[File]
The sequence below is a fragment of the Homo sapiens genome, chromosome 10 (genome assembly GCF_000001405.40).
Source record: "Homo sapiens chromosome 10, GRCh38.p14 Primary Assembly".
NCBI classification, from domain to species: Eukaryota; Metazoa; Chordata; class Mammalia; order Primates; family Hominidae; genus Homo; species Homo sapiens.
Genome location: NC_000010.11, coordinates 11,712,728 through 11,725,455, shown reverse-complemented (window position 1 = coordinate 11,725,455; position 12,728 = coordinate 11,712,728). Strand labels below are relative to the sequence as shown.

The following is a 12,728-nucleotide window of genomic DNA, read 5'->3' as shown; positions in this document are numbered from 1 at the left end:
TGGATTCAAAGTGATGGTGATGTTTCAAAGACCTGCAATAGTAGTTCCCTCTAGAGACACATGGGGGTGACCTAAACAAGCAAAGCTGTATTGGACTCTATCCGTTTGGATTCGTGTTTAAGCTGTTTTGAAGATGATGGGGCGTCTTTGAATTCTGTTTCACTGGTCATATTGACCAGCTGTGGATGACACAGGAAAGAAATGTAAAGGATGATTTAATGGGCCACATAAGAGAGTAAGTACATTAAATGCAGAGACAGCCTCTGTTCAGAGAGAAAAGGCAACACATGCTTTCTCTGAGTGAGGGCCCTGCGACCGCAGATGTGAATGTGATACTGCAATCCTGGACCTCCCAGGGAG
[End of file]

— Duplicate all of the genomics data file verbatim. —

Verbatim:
The sequence below is a fragment of the Homo sapiens genome, chromosome 10 (genome assembly GCF_000001405.40).
Source record: "Homo sapiens chromosome 10, GRCh38.p14 Primary Assembly".
NCBI classification, from domain to species: Eukaryota; Metazoa; Chordata; class Mammalia; order Primates; family Hominidae; genus Homo; species Homo sapiens.
Genome location: NC_000010.11, coordinates 11,712,728 through 11,725,455, shown reverse-complemented (window position 1 = coordinate 11,725,455; position 12,728 = coordinate 11,712,728). Strand labels below are relative to the sequence as shown.

The following is a 12,728-nucleotide window of genomic DNA, read 5'->3' as shown; positions in this document are numbered from 1 at the left end:
TGGATTCAAAGTGATGGTGATGTTTCAAAGACCTGCAATAGTAGTTCCCTCTAGAGACACATGGGGGTGACCTAAACAAGCAAAGCTGTATTGGACTCTATCCGTTTGGATTCGTGTTTAAGCTGTTTTGAAGATGATGGGGCGTCTTTGAATTCTGTTTCACTGGTCATATTGACCAGCTGTGGATGACACAGGAAAGAAATGTAAAGGATGATTTAATGGGCCACATAAGAGAGTAAGTACATTAAATGCAGAGACAGCCTCTGTTCAGAGAGAAAAGGCAACACATGCTTTCTCTGAGTGAGGGCCCTGCGACCGCAGATGTGAATGTGATACTGCAATCCTGGACCTCCCAGGGAG